Welcome to my new blog, Adventures in Adoption. Long post initially - I promist they won't all be this long. A couple of housekeeping notes:
- For those (few) of you who have this blog on your following role, it has been repurposed from tri/running race reports, to now be focused on our adoption process. Feel free to unfollow, you won't hurt my feelings.
- Since it's being repurposed, the blogs from 2009 and prior are old blogs that I still want to keep, but they have nothing to do with adoption. :)
- We had our initial home visit this past weekend, and so I'm going to start with fresh details, then play catch up, so this is not exactly in chronological order.
- We are going through the process of a Foster/Adopt Adoption, or DES Adoption - basically, kids that are eligible for adoption through Child Protective Services. We will not be fostering children who are not eligible for adoption. If you have any questions, feel free to ask - but I'll be covering those details in another post.
About two days before the home visit, I started thinking that I needed to write everything down. Part of it was so that I would remember the details of this process to tell to children later. The other part was that a lot of the blogs I was reading/searching/hunting for info on the initial home visit didn't really say much about the details. There were no how to steps, no prep for what to expect. It was mostly "CLEANED EVERYTHING!!", followed by "NO sweat, 10 minutes, why was I panicking?" This was not very helpful when I myself was panicking. And this leads to my thanking my twitter and IRL friends for being soothing, calm, and answering questions like "Do I make the bed? Or is that too obvious? Do I unvacuum the vacuum lines? What do you think about flowers on the kitchen table? HELP!! I'm ironing the shower curtain and I can't stop!"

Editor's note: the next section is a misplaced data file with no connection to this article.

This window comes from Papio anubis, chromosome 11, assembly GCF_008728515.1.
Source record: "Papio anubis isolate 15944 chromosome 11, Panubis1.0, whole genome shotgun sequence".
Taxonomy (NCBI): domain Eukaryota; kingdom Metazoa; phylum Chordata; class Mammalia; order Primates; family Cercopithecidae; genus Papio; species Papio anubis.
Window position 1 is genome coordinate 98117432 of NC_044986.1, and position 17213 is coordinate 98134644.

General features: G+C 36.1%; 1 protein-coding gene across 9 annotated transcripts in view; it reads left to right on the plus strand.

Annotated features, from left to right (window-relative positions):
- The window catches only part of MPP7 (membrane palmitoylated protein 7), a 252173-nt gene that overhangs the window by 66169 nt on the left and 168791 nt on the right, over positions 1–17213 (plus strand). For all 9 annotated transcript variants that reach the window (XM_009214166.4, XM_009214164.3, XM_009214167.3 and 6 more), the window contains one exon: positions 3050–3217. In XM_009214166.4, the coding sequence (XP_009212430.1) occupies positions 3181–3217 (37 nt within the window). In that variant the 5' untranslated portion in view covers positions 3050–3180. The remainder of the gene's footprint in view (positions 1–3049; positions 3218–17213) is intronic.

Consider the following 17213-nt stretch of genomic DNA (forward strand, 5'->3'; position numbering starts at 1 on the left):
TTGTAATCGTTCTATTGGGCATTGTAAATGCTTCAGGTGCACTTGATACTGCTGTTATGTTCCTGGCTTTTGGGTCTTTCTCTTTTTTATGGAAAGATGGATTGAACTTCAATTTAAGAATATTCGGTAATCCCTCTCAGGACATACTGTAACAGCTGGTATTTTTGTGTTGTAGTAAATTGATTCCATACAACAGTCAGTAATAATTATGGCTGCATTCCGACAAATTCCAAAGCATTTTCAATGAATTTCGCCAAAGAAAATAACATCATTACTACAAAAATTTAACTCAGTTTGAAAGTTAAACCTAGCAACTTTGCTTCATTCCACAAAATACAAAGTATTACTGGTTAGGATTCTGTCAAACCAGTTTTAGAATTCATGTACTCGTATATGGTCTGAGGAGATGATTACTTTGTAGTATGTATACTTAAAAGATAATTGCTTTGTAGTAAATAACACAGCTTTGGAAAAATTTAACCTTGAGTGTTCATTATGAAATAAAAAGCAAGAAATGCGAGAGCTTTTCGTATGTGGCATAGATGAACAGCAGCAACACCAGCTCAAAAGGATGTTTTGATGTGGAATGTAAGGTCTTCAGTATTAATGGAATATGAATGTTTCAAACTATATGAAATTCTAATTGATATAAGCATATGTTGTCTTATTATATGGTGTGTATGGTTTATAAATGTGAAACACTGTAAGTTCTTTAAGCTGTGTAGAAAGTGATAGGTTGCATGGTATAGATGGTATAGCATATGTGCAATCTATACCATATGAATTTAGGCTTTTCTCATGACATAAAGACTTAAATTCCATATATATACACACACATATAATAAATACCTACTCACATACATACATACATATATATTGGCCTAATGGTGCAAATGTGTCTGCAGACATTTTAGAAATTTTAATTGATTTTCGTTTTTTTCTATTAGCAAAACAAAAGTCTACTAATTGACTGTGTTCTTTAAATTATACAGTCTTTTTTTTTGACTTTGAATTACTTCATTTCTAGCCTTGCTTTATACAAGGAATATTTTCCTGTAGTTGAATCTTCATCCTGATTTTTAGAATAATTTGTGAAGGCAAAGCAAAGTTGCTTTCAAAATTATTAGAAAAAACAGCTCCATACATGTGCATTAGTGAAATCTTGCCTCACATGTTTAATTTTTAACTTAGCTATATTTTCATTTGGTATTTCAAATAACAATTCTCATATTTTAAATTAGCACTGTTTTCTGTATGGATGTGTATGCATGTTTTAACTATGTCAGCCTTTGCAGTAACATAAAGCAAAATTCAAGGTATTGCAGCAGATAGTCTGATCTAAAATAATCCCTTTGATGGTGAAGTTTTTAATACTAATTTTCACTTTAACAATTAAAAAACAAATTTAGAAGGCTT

(picture courtesy of http://images.inmagine.com)
So, in addition to my emotions and feelings for this process, I also want to let you know what I did - and how it worked out.
So, without getting into too much detail - once we decided on a US adoption, I had reviewed several agencies, gone to a Valley wide multiple agency orientation, and we decided on the agency for us. I filled out the initial interest paper (1 pg, nothing detailed) and handed it in. Within a day, our licensing specialist Diana called (and we were thrilled to get her, as we have some friends who recently adopted, and they had her as their specialist and loved her). She gave me her name, email, phone, asked for my contact details, told me she lived just a few blocks away, and then set up an initial home visit time and date. During that visit, she just wanted to get to know us, fill out some initial paperwork, and take a glance around the house.